The Governor

The Governor of the Region de Dila, a large area in Eastern Chad around the town of Goz Beida, drinks Coke Zero. I was lucky that there was more than one in the tray that one of his men brought to the large gathering of officials for what we had thought was going to be just as quick a formality, as the time I met him in December. If cold drinks are being distributed to such a large group, it’s not going to be a quick formality.

Whenever we arrive in a town or village, we have to check in with the local official; it usually does not take more than ten minutes. This time, the Governor wanted to chat, and we had Fanta, from UNHCR, as our reluctant French-to-English translator.

The Governor gives the immediate impression of a serious man. He wore a blue suite on his square broad shoulders, and his face has traditional scaring, lines that go down from his forehead to his chin, as if a lion had taken a swipe at him. When he spoke, he was serious and deliberate, thanking us for visiting from so far and for doing our work in the camps.

The main point he wanted to get across though, and the reason I believe he had all his men present — to make a bigger impression on us, is that the Chadian displaced population needs help, serious help.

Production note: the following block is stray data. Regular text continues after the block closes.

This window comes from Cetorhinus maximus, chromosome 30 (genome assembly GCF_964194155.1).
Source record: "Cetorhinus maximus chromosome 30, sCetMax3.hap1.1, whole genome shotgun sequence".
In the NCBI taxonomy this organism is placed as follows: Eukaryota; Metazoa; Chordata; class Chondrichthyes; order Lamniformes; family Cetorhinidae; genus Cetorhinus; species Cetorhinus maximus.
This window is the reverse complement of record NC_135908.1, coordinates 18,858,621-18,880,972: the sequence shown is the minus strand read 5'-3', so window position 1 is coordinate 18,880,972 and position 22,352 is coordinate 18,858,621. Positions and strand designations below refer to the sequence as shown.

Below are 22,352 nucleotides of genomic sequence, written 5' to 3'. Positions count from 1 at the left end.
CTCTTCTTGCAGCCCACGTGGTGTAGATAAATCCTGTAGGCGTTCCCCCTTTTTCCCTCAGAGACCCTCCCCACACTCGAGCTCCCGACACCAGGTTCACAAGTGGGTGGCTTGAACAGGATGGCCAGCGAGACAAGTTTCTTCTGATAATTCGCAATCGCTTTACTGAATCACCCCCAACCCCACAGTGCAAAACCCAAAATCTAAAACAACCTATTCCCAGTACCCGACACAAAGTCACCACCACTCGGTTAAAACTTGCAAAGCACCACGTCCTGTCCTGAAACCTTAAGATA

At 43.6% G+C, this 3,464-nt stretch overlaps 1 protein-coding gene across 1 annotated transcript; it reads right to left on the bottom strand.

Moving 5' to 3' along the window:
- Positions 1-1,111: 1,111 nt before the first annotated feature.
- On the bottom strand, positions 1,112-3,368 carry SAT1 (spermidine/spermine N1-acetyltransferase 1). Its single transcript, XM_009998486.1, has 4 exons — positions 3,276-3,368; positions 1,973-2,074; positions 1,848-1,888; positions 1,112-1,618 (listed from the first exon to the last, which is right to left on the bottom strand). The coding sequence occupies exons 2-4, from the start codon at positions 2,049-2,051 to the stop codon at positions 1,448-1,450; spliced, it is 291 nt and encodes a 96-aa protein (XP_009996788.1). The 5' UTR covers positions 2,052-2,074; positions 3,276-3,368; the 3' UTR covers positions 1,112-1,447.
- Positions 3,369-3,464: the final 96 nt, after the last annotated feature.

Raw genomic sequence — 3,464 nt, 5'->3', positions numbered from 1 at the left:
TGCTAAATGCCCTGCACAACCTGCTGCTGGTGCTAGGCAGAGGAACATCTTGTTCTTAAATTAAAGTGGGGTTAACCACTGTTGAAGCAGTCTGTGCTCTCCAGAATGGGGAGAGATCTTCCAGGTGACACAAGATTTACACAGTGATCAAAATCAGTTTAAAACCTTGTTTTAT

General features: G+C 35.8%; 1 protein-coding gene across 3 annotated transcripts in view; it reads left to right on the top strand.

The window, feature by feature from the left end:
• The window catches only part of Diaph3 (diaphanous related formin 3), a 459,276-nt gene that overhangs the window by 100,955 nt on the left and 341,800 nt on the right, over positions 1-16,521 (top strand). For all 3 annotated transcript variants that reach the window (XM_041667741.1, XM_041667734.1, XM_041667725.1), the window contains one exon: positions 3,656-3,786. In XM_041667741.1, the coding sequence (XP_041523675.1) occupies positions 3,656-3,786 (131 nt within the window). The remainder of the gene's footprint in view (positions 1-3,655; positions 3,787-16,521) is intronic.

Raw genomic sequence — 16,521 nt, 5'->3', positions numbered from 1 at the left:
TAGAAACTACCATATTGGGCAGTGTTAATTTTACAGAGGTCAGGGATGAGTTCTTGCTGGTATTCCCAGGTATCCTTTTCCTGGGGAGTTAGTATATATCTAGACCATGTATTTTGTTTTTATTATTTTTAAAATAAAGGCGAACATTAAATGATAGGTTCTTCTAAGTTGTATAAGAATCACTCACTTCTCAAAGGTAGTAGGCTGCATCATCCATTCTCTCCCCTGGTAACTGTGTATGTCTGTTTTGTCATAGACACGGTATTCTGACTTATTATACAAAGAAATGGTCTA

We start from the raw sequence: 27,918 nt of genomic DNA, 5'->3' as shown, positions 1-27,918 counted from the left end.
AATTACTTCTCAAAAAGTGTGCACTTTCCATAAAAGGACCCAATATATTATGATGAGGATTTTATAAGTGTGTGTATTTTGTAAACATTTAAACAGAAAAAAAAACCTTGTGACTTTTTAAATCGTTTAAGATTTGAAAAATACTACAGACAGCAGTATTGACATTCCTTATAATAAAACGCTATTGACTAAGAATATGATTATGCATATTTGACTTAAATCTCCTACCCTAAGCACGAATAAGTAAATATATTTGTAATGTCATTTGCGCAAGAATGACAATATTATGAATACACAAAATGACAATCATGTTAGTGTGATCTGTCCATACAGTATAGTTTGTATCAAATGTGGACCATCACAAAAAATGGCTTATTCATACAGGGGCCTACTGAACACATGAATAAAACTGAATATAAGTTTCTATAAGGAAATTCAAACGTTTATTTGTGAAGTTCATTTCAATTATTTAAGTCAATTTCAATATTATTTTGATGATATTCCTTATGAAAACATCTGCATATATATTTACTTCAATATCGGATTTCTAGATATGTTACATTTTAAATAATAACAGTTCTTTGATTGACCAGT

The internally displaced persons (IDP) are not refugees, since they did not cross an international border, so UNHCR’s role is very different than what it is in a refugee camp. UNHCR provides support but not at the same level. The Governor said that the Chadian children that have been displaced by violence also need education, and they have no schools in the areas they are being asked to return to, where their homes used to be. He believes that it is not right for the refugee population to live in higher standards than the IDP population, and no one in the room could argue with that.

I promised the Governor that I would share his concern with others.

The Governor did finally smile, and his whole serious facade crumbled, at least for a few seconds.

Peace,
G

Gabriel co-founded Stop Genocide Now in 2005, which gave birth to i-ACT in 2009.

He became involved in the situation in Darfur out of a sense of personal responsibility. He believes the power of community and compassion, combined with personal empowerment, can bring about meaningful change.

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